Steven Spielberg's Lincoln
The nominees for the 85th Academy Awards were announced this morning, and over 60 nominations went to films that have played at Film Society of Lincoln Center this year! Click here for our recap and a full list of nominees.
BAFTA Nominations 2013
Across the pond yesterday, the BAFTA Award nominees were revealed. With a selection that is usually similar to the Oscar nominees, the BAFTA's are also known as the British Oscars and looking at the films competing for awards, the nickname does seem quite fitting. Leading the pack with a whopping ten nominations is Steven Spielberg's Lincoln, landing nods, as expected, for three of its actors (Daniel Day-Lewis, Sally Field, and Tommy Lee Jones) along with cinematography, production design and more. In a year that found Agent 007 ushering Queen Elizabeth into the London-set Summer Olympics and the 50th installment in the James Bond series, it shouldn't be a surprise that Skyfall received some recognition. But, aside from the usual technical nominations associates with action films, the Sam Mendes-directed thriller crossed over into the main categories, scoring acting nods for Judi Dench and Javier Bardem for their respective supporting roles. The winners will be revealed on February 10 in a BBC-televised ceremony hosted by Stephen Fry.
Toronto Film Critics Association Awards
On Tuesday night the film critics of Toronto gathered for the TFCA Awards and among the winners, there was one film that took home a big prize. The award for Best Canadian Feature went to Sarah Polley for her documentary Stories We Tell, and as prestigious as the prize itself is, it also comes with $100,000. It's been quite a year for Polley, whose Take This Waltz was a favorite among Film Society filmgoers last summer, and whose Stories We Tell popped up on the fall festival circuit at Venice and Toronto to rave reviews. Just last week, the Toronto-based actress-turned-filmmaker took part in an hour-long conversation with Cameron Bailey, Artistic Director of the Toronto International Film Festival, before a special screening of the film. For those of us south of the Canadian border, this writer included, Roadside Attractions is set to release Stories We Tell this spring.
Joe Wright's Anna Karenina
When many of us look back on our favorite films of the year, some of the first things we remember are specific images and shots. While directors, actors, and writers are deservedly given credit for their respective achievements, the cinematographers are sometimes pushed to the back of our minds during awards season. Today, the American Society of Cinematographers announced the nominations for the 27th annual ASC Awards. The five nominated directors of photography are Claudio Mirando (Life of Pi), Seamus McGarvey (Anna Karenina), Danny Cohen (Les Miserables), Janusz Kaminski (Lincoln), and Roger Deakins (Skyfall). Some may surprised by the omission of Mihai Malăimare, Jr., the Romanian cinematographer responsible for the lush, overwhelming imagery of The Master, which was projected in the full splendor of 70mm. Deakins, whose work on Skyfall marks his third collaboration with Sam Mendes, has been nominated for 11 ASC awards and 9 Oscars. The ASC Award winners will be announced on February 10.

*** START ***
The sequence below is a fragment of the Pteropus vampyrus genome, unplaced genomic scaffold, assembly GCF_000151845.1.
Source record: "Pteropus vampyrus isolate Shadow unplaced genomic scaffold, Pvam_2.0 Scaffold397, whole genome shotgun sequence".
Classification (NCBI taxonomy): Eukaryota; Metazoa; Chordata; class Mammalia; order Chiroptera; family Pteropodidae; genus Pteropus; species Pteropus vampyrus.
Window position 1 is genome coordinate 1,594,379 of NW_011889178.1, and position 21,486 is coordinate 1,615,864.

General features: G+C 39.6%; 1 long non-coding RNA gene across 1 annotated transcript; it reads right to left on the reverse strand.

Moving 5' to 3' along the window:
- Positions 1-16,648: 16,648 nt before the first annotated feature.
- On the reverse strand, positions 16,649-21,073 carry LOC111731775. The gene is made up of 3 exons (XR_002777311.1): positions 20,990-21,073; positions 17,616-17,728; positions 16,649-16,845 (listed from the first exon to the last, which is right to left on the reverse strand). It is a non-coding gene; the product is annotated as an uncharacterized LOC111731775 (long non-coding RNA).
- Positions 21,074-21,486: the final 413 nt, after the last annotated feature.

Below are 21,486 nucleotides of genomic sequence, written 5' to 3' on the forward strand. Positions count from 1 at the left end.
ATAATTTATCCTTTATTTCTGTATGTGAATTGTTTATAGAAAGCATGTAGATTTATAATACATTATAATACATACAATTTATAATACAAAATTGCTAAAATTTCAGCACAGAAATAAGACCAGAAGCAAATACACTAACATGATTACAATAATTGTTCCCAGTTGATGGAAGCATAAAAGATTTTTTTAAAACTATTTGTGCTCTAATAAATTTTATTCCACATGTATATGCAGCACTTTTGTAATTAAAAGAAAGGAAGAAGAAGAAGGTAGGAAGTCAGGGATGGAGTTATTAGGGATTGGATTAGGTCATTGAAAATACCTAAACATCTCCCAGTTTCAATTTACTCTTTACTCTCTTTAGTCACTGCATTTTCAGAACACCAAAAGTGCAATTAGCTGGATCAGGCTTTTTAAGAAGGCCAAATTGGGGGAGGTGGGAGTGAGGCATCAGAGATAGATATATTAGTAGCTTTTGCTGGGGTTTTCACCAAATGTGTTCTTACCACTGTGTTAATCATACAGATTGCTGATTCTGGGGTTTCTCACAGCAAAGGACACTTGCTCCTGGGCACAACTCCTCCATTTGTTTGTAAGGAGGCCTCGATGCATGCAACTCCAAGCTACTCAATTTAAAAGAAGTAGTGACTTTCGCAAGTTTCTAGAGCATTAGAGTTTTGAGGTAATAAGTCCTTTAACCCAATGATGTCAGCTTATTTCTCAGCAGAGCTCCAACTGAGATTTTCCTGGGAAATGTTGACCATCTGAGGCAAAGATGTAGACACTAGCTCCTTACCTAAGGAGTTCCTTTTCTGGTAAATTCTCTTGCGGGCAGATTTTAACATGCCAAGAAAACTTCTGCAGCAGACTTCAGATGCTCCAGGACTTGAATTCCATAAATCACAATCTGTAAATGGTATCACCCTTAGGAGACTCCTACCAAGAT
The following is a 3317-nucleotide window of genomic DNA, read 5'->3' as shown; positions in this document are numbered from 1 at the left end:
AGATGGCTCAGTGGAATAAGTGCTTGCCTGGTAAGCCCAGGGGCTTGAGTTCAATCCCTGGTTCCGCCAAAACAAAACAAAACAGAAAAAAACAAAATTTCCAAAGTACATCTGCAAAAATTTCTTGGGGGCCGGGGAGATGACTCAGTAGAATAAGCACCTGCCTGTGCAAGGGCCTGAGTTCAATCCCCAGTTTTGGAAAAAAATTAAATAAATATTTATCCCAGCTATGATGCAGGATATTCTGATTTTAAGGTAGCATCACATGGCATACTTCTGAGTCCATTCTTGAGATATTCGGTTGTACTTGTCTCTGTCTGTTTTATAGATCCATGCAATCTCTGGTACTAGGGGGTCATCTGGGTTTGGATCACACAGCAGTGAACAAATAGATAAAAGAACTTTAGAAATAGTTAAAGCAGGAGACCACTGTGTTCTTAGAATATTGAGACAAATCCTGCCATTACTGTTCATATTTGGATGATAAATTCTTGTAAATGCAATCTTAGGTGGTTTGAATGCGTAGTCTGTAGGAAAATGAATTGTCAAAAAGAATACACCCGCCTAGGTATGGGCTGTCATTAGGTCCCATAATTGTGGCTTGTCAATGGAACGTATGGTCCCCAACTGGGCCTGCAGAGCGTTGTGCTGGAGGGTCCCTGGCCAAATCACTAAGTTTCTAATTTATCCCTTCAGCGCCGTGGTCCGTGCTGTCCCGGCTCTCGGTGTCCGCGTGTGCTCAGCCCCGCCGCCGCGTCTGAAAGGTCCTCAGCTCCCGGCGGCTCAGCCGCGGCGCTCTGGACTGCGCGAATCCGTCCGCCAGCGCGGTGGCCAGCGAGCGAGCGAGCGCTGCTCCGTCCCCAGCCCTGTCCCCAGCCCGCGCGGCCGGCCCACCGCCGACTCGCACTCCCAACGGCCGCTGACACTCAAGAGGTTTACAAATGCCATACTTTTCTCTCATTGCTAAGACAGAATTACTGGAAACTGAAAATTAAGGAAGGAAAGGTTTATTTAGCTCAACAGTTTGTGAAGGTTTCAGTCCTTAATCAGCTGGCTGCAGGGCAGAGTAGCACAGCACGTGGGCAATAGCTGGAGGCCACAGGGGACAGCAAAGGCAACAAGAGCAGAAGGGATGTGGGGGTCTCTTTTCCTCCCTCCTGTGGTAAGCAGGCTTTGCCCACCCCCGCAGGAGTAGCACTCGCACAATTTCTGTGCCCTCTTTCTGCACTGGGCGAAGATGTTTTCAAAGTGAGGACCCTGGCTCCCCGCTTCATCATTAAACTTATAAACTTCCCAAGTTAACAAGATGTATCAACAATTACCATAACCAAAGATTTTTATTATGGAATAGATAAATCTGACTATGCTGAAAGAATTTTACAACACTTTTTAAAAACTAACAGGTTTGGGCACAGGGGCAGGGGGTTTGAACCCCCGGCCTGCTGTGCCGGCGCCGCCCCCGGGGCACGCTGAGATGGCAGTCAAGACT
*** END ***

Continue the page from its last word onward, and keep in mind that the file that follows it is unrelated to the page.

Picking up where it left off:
Tony Kushner's Toughest Scene
For Tony Kushner, a writer who's won a Pulitzer Prize and two Tony Awards, it's hard to believe that anything is terribly difficult to write. But New York Magazine makes a case against this notion in the latest installment of their "Toughest Scene I Had to Write" series, which features the verbally virtuosic Kushner, who penned the screenplay for Lincoln. Despite having written a verbose screenplay that centers on one of the most eloquent people in American history, Kushner's toughest scene to write is a small scene towards the end of the film in which Lincoln and his wife travel by buggy to the theater where Lincoln will be assassinated. On what he and director Steven Spielberg were going for with this scene, Kushner said: "it was important that it not sound like they knew the movie was ending or that Lincoln was going to be assassinated, because for them it was a new beginning. It was the end of the war and the beginning of a life after the war." The article contains some very interesting insights into scene along with an excerpt from the script featuring the scene in discussion, which, despite its brevity, is beautifully written.